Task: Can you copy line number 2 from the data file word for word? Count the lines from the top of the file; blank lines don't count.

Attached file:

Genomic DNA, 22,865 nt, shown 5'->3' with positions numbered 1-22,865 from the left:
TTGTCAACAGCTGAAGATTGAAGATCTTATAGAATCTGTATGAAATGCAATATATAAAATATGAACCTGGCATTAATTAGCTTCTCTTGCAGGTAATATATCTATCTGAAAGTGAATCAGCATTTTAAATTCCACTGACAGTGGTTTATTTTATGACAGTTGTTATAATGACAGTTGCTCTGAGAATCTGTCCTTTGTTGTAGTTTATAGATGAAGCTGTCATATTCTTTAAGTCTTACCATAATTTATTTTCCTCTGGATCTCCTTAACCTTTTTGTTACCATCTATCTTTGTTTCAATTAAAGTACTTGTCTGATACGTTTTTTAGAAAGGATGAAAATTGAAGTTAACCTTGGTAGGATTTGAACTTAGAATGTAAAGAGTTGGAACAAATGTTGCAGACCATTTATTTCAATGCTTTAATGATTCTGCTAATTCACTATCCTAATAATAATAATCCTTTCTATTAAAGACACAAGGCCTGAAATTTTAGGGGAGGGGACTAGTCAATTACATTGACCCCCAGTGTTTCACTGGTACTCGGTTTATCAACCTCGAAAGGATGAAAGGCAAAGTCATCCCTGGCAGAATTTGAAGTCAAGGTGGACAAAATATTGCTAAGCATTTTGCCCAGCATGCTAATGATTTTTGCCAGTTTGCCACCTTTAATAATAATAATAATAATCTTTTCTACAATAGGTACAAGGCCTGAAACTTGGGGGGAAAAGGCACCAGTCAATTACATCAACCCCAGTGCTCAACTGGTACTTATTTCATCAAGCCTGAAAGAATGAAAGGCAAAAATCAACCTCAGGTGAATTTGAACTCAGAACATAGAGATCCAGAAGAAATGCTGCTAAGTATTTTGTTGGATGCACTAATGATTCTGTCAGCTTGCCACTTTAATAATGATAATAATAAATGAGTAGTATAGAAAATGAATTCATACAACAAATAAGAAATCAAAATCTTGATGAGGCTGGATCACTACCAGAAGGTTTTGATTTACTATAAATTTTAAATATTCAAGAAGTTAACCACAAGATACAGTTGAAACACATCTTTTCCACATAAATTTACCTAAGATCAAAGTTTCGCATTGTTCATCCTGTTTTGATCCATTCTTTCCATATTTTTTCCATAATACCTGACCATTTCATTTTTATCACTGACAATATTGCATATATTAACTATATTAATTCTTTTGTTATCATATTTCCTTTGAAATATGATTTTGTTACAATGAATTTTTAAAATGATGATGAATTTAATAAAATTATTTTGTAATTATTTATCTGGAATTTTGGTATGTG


TTGTCAACAGCTGAAGATTGAAGATCTTATAGAATCTGTATGAAATGCAATATATAAAATATGAACCTGGCATTAATTAGCTTCTCTTGCAGGTAATATATCTATCTGAAAGTGAATCAGCATTTTAAATTCCACTGACAGTGGTTTATTTTATGACAGTTGTTATAATGACAGTTGCTCTGAGAATCTGTCCTTTGTTGTAGTTTATAGATGAAGCTGTCATATTCTTTAAGTCTTACCATAATTTATTTTCCTCTGGATCTCCTTAACCTTTTTGTTACCATCTATCTTTGTTTCAATTAAAGTACTTGTCTGATACGTTTTTTAGAAAGGATGAAAATTGAAGTTAACCTTGGTAGGATTTGAACTTAGAATGTAAAGAGTTGGAACAAATGTTGCAGACCATTTATTTCAATGCTTTAATGATTCTGCTAATTCACTATCCTAATAATAATAATCCTTTCTATTAAAGACACAAGGCCTGAAATTTTAGGGGAGGGGACTAGTCAATTACATTGACCCCCAGTGTTTCACTGGTACTCGGTTTATCAACCTCGAAAGGATGAAAGGCAAAGTCATCCCTGGCAGAATTTGAAGTCAAGGTGGACAAAATATTGCTAAGCATTTTGCCCAGCATGCTAATGATTTTTGCCAGTTTGCCACCTTTAATAATAATAATAATAATCTTTTCTACAATAGGTACAAGGCCTGAAACTTGGGGGGAAAAGGCACCAGTCAATTACATCAACCCCAGTGCTCAACTGGTACTTATTTCATCAAGCCTGAAAGAATGAAAGGCAAAAATCAACCTCAGGTGAATTTGAACTCAGAACATAGAGATCCAGAAGAAATGCTGCTAAGTATTTTGTTGGATGCACTAATGATTCTGTCAGCTTGCCACTTTAATAATGATAATAATAAATGAGTAGTATAGAAAATGAATTCATACAACAAATAAGAAATCAAAATCTTGATGAGGCTGGATCACTACCAGAAGGTTTTGATTTACTATAAATTTTAAATATTCAAGAAGTTAACCACAAGATACAGTTGAAACACATCTTTTCCACATAAATTTACCTAAGATCAAAGTTTCGCATTGTTCATCCTGTTTTGATCCATTCTTTCCATATTTTTTCCATAATACCTGACCATTTCATTTTTATCACTGACAATATTGCATATATTAACTATATTAATTCTTTTGTTATCATATTTCCTTTGAAATATGATTTTGTTACAATGAATTTTTAAAATGATGATGAATTTAATAAAATTATTTTGTAATTATTTATCTGGAATTTTGGTATGTG